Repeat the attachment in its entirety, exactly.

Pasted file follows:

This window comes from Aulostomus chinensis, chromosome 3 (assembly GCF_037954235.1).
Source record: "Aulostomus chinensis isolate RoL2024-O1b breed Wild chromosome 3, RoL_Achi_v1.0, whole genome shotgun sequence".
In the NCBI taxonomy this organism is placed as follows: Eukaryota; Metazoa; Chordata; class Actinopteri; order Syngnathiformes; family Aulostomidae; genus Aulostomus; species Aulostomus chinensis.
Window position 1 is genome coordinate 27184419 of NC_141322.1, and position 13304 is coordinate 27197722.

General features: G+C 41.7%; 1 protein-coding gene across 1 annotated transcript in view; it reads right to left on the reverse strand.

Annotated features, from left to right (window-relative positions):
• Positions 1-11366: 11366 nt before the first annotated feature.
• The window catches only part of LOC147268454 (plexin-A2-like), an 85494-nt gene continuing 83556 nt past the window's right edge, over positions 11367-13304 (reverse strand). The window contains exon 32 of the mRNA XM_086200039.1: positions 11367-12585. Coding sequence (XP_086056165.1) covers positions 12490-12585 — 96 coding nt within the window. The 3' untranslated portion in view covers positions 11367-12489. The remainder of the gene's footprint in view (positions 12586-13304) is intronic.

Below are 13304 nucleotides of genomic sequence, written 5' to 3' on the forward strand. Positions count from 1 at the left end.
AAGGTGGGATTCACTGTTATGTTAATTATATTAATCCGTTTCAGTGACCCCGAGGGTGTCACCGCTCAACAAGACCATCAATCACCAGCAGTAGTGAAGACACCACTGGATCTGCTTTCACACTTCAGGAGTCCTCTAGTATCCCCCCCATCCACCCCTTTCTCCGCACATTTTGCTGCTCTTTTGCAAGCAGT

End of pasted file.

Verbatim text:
This window comes from Aulostomus chinensis, chromosome 3 (assembly GCF_037954235.1).
Source record: "Aulostomus chinensis isolate RoL2024-O1b breed Wild chromosome 3, RoL_Achi_v1.0, whole genome shotgun sequence".
In the NCBI taxonomy this organism is placed as follows: Eukaryota; Metazoa; Chordata; class Actinopteri; order Syngnathiformes; family Aulostomidae; genus Aulostomus; species Aulostomus chinensis.
Window position 1 is genome coordinate 27184419 of NC_141322.1, and position 13304 is coordinate 27197722.

General features: G+C 41.7%; 1 protein-coding gene across 1 annotated transcript in view; it reads right to left on the reverse strand.

Annotated features, from left to right (window-relative positions):
• Positions 1-11366: 11366 nt before the first annotated feature.
• The window catches only part of LOC147268454 (plexin-A2-like), an 85494-nt gene continuing 83556 nt past the window's right edge, over positions 11367-13304 (reverse strand). The window contains exon 32 of the mRNA XM_086200039.1: positions 11367-12585. Coding sequence (XP_086056165.1) covers positions 12490-12585 — 96 coding nt within the window. The 3' untranslated portion in view covers positions 11367-12489. The remainder of the gene's footprint in view (positions 12586-13304) is intronic.

Below are 13304 nucleotides of genomic sequence, written 5' to 3' on the forward strand. Positions count from 1 at the left end.
AAGGTGGGATTCACTGTTATGTTAATTATATTAATCCGTTTCAGTGACCCCGAGGGTGTCACCGCTCAACAAGACCATCAATCACCAGCAGTAGTGAAGACACCACTGGATCTGCTTTCACACTTCAGGAGTCCTCTAGTATCCCCCCCATCCACCCCTTTCTCCGCACATTTTGCTGCTCTTTTGCAAGCAGT